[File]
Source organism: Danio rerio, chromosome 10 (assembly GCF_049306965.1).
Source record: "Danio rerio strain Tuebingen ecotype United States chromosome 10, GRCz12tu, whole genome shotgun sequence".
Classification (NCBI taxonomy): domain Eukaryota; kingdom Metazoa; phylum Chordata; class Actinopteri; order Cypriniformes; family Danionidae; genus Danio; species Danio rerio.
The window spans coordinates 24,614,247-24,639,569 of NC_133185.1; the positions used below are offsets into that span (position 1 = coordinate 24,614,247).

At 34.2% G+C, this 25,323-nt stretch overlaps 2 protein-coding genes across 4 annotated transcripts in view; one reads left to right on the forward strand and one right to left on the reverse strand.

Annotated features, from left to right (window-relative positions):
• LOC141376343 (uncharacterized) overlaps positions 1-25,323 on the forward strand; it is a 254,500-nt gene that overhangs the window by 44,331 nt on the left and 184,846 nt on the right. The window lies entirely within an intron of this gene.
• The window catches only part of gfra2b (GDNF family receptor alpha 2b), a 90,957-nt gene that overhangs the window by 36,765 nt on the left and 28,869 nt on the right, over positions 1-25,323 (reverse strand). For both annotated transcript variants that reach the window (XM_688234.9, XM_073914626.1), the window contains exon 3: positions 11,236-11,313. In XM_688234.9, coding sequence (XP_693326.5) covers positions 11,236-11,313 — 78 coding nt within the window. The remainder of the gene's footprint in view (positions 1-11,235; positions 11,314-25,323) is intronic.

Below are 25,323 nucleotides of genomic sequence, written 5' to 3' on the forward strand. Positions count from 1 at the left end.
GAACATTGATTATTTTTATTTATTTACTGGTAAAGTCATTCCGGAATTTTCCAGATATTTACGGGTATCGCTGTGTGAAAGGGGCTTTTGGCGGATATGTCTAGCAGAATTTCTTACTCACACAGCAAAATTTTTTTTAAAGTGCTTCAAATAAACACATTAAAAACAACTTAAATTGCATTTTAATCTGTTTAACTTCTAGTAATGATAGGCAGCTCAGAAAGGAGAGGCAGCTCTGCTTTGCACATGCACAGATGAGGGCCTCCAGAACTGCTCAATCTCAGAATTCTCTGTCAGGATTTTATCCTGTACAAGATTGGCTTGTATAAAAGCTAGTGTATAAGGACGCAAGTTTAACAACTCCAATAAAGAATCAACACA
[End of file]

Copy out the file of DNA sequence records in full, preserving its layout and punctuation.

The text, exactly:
Source organism: Danio rerio, chromosome 10 (assembly GCF_049306965.1).
Source record: "Danio rerio strain Tuebingen ecotype United States chromosome 10, GRCz12tu, whole genome shotgun sequence".
Classification (NCBI taxonomy): domain Eukaryota; kingdom Metazoa; phylum Chordata; class Actinopteri; order Cypriniformes; family Danionidae; genus Danio; species Danio rerio.
The window spans coordinates 24,614,247-24,639,569 of NC_133185.1; the positions used below are offsets into that span (position 1 = coordinate 24,614,247).

At 34.2% G+C, this 25,323-nt stretch overlaps 2 protein-coding genes across 4 annotated transcripts in view; one reads left to right on the forward strand and one right to left on the reverse strand.

Annotated features, from left to right (window-relative positions):
• LOC141376343 (uncharacterized) overlaps positions 1-25,323 on the forward strand; it is a 254,500-nt gene that overhangs the window by 44,331 nt on the left and 184,846 nt on the right. The window lies entirely within an intron of this gene.
• The window catches only part of gfra2b (GDNF family receptor alpha 2b), a 90,957-nt gene that overhangs the window by 36,765 nt on the left and 28,869 nt on the right, over positions 1-25,323 (reverse strand). For both annotated transcript variants that reach the window (XM_688234.9, XM_073914626.1), the window contains exon 3: positions 11,236-11,313. In XM_688234.9, coding sequence (XP_693326.5) covers positions 11,236-11,313 — 78 coding nt within the window. The remainder of the gene's footprint in view (positions 1-11,235; positions 11,314-25,323) is intronic.

Below are 25,323 nucleotides of genomic sequence, written 5' to 3' on the forward strand. Positions count from 1 at the left end.
GAACATTGATTATTTTTATTTATTTACTGGTAAAGTCATTCCGGAATTTTCCAGATATTTACGGGTATCGCTGTGTGAAAGGGGCTTTTGGCGGATATGTCTAGCAGAATTTCTTACTCACACAGCAAAATTTTTTTTAAAGTGCTTCAAATAAACACATTAAAAACAACTTAAATTGCATTTTAATCTGTTTAACTTCTAGTAATGATAGGCAGCTCAGAAAGGAGAGGCAGCTCTGCTTTGCACATGCACAGATGAGGGCCTCCAGAACTGCTCAATCTCAGAATTCTCTGTCAGGATTTTATCCTGTACAAGATTGGCTTGTATAAAAGCTAGTGTATAAGGACGCAAGTTTAACAACTCCAATAAAGAATCAACACA